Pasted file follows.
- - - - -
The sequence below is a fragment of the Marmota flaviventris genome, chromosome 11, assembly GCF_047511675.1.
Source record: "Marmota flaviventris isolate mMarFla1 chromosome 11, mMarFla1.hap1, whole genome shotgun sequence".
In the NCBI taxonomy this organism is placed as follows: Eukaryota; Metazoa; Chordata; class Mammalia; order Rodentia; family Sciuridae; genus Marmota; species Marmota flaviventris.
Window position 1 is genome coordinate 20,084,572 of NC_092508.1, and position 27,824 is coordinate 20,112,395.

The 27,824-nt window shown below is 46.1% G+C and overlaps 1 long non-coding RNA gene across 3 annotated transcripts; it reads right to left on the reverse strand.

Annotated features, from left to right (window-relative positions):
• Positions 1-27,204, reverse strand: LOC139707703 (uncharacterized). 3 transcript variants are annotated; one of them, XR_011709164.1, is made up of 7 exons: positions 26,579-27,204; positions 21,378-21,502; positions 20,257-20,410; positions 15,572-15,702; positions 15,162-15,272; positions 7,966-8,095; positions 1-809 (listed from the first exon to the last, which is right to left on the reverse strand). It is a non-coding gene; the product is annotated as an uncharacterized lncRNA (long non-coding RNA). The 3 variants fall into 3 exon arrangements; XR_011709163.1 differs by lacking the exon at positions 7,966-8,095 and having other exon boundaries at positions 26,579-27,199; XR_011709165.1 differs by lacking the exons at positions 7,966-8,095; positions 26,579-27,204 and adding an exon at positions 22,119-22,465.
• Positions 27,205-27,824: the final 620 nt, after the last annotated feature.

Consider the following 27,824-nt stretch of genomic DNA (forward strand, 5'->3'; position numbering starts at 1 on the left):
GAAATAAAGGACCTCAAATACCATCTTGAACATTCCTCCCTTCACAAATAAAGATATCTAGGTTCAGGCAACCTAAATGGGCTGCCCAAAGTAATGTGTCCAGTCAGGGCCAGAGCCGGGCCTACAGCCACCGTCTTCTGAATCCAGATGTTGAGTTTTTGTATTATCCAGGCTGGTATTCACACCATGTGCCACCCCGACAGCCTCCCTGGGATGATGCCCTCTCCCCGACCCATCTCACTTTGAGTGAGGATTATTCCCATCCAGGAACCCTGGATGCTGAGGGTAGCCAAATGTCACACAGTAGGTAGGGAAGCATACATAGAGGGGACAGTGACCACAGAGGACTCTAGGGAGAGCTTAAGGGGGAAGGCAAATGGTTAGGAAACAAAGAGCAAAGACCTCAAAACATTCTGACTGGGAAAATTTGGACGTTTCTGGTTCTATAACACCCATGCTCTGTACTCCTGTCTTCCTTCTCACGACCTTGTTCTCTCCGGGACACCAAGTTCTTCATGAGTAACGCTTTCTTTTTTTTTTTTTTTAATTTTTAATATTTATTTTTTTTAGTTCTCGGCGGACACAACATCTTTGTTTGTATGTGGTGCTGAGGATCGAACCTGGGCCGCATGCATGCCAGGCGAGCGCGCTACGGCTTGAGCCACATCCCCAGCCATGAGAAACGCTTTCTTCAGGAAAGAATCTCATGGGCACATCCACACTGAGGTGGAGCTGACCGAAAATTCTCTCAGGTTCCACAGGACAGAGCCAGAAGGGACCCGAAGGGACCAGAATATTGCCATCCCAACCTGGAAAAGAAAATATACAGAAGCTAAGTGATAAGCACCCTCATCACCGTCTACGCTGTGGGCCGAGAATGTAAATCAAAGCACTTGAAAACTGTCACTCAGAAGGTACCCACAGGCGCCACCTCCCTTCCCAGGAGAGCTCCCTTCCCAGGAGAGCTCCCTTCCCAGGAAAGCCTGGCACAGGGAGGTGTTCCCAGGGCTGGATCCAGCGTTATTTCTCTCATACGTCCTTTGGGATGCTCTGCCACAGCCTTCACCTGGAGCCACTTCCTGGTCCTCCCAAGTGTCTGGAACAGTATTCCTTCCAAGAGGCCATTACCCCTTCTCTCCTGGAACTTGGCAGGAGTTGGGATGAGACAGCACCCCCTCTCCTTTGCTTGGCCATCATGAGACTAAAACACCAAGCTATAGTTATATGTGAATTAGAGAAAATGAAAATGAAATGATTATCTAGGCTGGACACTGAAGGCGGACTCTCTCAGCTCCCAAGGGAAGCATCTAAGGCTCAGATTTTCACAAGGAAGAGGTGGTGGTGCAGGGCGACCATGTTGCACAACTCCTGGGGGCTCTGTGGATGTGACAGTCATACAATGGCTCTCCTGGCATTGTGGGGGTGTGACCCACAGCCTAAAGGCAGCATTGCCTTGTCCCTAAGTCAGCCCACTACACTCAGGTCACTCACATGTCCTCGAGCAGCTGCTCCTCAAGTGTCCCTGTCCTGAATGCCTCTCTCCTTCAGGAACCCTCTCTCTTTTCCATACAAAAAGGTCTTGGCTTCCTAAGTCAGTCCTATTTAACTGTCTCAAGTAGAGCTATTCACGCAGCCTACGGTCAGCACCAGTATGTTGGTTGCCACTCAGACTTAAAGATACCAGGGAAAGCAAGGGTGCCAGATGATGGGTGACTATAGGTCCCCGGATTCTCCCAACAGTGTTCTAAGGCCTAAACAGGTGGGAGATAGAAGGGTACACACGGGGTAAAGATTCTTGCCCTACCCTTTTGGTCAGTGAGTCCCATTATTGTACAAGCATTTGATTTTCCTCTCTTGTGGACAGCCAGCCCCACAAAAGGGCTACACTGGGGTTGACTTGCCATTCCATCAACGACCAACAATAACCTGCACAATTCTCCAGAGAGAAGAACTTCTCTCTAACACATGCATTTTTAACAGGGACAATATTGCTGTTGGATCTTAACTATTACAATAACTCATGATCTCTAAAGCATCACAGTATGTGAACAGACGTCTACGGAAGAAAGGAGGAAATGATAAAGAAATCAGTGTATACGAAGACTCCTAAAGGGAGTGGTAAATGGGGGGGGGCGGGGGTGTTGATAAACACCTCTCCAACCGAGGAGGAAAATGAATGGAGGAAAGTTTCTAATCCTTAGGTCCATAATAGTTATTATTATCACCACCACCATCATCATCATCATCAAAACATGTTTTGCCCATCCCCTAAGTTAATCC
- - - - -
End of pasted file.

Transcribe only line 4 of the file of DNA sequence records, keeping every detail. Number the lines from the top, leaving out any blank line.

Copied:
Window position 1 is genome coordinate 20,084,572 of NC_092508.1, and position 27,824 is coordinate 20,112,395.